The first step in writing an effective ad to sell a house is to stop using “me-too” fliers. These ubiquitous fact sheets typically include coma-inducing details such as the address, number of bedrooms, living areas, and the most mind-numbing statistic of all — the SEER rating of the HVAC system.
But it gets worse. As if it will somehow attract more attention, these fliers are often printed on astro-bright paper. This is the equivalent of driving by a business that has resorted to renting a giant, inflatable pink gorilla to place in the parking lot for a special weekend sale. Neither the flier nor the gorilla is a dignified marketing method for selling upscale anything.
To get into step with more professional methods, think about how other high-dollar items are advertised. Consider what took place in the cosmetics industry several years ago. As retailers were stampeded into throwing up a website, they were faced with a problem: How does a retailer create a website when it sells thousands of different items? What most did was to simply list the product name with a corresponding price. This did not sit well with perfume makers who rely heavily on the image created by the packaging, shape of the bottle, etc.
When the perfume makers saw their products reduced to a line item and a price, they quickly protested. They rightfully objected that this practice reduced their brands to a commodity, and it encouraged the consumer to make a decision based solely on who had the lowest price.
A similar objection is called for when upscale real estate is marketed with a flier that simply lists the number of bedrooms and living areas along with a description of construction materials. If a marketing piece is allowed to boil a house down to its fundamental elements, then the house is reduced to a commodity.
A builder or architect may know all of the nuances that make a home special, but remember, the consumer will form an opinion based on the marketing material he is exposed to. If that information covers nothing but the basics, guess what happens? The consumer will migrate to a method of comparison that makes him feel secure and comfortable — the dreaded price-per-foot analysis.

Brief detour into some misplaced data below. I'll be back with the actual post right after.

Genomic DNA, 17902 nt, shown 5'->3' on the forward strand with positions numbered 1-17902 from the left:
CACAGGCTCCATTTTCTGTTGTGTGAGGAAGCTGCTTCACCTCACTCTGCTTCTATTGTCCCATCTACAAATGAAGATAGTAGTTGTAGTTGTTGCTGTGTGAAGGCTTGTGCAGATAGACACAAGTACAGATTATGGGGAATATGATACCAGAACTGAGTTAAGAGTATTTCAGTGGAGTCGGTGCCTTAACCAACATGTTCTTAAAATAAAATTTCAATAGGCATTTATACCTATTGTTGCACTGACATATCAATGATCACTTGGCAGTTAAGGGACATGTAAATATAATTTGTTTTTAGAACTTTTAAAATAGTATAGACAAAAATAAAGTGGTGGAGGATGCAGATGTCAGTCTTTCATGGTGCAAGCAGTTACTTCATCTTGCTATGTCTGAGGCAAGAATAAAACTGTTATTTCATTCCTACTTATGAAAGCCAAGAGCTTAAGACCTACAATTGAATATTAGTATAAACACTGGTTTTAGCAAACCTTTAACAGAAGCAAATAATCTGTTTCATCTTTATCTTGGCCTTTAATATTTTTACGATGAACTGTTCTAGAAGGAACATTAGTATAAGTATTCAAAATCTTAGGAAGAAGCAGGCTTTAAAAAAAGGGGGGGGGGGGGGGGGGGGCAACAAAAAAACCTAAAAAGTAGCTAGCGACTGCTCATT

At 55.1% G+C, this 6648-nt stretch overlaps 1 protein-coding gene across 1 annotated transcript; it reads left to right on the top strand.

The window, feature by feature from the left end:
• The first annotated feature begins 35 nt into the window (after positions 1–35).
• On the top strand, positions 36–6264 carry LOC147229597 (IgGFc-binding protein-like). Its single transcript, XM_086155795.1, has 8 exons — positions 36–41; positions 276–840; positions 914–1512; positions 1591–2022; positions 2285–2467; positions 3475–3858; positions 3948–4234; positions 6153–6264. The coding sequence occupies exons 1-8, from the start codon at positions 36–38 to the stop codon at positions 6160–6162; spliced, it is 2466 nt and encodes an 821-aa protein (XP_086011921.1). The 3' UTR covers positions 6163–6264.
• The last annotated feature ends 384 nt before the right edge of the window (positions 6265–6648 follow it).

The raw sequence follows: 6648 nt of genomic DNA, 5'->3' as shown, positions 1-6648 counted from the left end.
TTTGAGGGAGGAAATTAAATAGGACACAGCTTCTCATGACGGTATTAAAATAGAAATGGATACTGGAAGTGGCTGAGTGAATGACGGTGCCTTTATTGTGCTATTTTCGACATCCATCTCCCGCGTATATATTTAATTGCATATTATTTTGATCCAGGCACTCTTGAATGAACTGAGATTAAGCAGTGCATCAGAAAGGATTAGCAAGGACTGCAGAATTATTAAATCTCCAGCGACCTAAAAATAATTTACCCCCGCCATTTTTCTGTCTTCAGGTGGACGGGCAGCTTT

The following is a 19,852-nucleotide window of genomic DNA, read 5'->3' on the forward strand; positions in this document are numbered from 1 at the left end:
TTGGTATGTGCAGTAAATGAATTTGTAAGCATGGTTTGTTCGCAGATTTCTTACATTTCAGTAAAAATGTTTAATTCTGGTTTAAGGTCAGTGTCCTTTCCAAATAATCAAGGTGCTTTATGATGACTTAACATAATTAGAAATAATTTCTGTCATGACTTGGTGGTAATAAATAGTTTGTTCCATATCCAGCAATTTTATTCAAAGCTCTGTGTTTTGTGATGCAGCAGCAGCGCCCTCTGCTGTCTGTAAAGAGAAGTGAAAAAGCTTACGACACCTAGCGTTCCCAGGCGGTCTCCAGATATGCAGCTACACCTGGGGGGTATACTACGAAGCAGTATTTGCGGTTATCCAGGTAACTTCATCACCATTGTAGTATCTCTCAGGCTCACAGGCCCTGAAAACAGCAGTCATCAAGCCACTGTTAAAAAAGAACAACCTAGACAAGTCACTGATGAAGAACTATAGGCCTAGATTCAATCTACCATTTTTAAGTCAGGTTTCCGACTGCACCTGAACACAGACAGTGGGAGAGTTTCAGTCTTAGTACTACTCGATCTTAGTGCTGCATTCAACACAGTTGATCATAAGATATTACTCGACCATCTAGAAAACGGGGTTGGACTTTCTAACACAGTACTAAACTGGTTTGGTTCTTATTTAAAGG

Use an Ad, Not a Flier
Following are some proven Madison Avenue tips for how to write an effective ad.
1) Use a long ad. Testing shows that long ads sell better than short ads because long ads can educate the consumer as to what makes a product special or unique.
2) Appeal to the reader’s self-interest. Should a company’s marketing state how long it has been in business? Is it a good idea to stress a builder’s dedication to quality and customer service? Doing so is a novice mistake. One of Madison Avenue’s most successful copywriters makes the following observation: “Customers respond when you give them information that appeals to their current belief system. Don’t tell them about you. Instead, explain how they will benefit.” For example, the headline, “At last, here is a modern home on a large lot” has a much greater chance of stopping the reader than does, “Broughton Homes means quality you can count on.”
3) Tell an interesting story. The most difficult part of writing is getting started. To get the ball rolling, imagine the natural flow of conversation if a builder was at the jobsite when a customer stops to say, “I have been watching the progress of the house and really like it. What made you design the house the way you did?”
A builder would likely be flattered with such a question — and will not talk about the thickness of the insulation or the size of the water heater. Instead, he probably will talk about his vision for the house, describing what originally appealed to him about the lot. He may explain how he positioned the pool to catch the maximum amount of afternoon sunlight, etc.